Albert Einstein, Physicist

“The fanatical atheists are like slaves who are still feeling the weight of their chains which they have thrown off after hard struggle. They are creatures who – in their grudge against traditional religion as the ‘opium of the masses’ – cannot hear the music of the spheres.”

 Frank Tippler, Mathematical Physics

“When I began my career as a cosmologist some twenty years ago, I was a convinced atheist. I never in my wildest dreams imagined that one day I would be writing a book purporting to show that the central claims of Judeo-Christian theology are in fact true, that these claims are straightforward deductions of the laws of physics as we now understand them. I have been forced into these conclusions by the inexorable logic of my own special branch of physics.”

Owen Gingerich, Astronomer

“The sameness of the mitochondrial DNA suggests that the entire world population stems from a single source.”

  Steven Weinberg, Physicist Nobel Prize

“It seems to me that if the word “God” is to be of any use, it should be taken to mean an interested God, a creator and lawgiver who has established not only the laws of nature and the universe but also standards of good and evil, some personality that is concerned with our actions, something in short that is appropriate for us to worship. This is the God that has mattered to men and women throughout history.”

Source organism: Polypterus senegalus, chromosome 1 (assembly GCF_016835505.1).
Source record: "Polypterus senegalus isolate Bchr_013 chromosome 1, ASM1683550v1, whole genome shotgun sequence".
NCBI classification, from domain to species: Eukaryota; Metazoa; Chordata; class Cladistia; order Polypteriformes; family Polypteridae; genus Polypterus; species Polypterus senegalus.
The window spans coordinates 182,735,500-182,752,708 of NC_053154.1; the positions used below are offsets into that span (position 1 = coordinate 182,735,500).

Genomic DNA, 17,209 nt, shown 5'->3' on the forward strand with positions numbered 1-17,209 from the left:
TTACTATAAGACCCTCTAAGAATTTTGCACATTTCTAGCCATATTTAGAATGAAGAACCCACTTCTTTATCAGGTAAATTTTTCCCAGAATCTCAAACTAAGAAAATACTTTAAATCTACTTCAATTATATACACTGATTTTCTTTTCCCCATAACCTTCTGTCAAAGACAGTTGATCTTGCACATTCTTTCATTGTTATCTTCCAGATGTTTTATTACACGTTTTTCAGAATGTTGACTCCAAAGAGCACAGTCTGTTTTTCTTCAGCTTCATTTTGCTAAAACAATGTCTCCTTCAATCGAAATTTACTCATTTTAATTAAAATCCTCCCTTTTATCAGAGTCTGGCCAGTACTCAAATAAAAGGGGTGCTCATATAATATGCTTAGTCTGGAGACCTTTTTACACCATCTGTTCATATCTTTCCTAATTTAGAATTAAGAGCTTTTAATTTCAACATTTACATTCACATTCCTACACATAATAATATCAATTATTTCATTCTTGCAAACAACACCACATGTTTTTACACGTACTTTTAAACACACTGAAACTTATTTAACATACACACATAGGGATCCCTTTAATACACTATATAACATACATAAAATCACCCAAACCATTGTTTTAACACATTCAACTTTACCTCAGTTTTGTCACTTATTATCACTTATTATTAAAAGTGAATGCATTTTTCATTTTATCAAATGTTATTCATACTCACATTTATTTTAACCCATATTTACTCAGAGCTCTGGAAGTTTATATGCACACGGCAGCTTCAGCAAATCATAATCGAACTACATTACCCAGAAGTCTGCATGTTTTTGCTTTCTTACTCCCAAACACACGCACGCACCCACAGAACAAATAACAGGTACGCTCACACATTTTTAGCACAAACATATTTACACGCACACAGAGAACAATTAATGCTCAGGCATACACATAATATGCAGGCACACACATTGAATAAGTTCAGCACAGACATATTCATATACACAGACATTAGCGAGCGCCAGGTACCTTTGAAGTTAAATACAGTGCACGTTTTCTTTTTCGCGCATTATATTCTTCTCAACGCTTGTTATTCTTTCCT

George Smoot, Physicist Nobel Prize

“There is no doubt that a parallel exists between the big bang as an event and the Christian notion of creation from nothing.”

Guy Consolmagno, Astronomer

“For what it’s worth, in my experience astronomers are more likely than biologists to be believers. But several surveys, more scientific than my anecdotal experiences, have confirmed that in academic settings, the real atheists are to be found in English Literature departments.”

Denis Alexander, Molecular Biologist

“Science provides us with a wonderful narrative as to how [existence] may happen, but theology addresses the meaning of the narrative.”

Isaac Newton, Physicist

“Whence is it that the eyes of all sorts of living creatures are transparent to the very bottom & the only transparent members in the body, having on the outside an hard transparent skin, & within transparent juyces with a crystalline Lens in the middle & a pupil before the Lens all of them so truly shaped & fitted for vision, that no Artist can mend them? Did blind chance know that there was light & what was its refraction & fit the eys of all creatures after the most curious manner to make use of it? These & such like considerations always have & ever will prevail with mankind to believe that there is a being who made all things & has all things in his power & who is therfore to be feared.”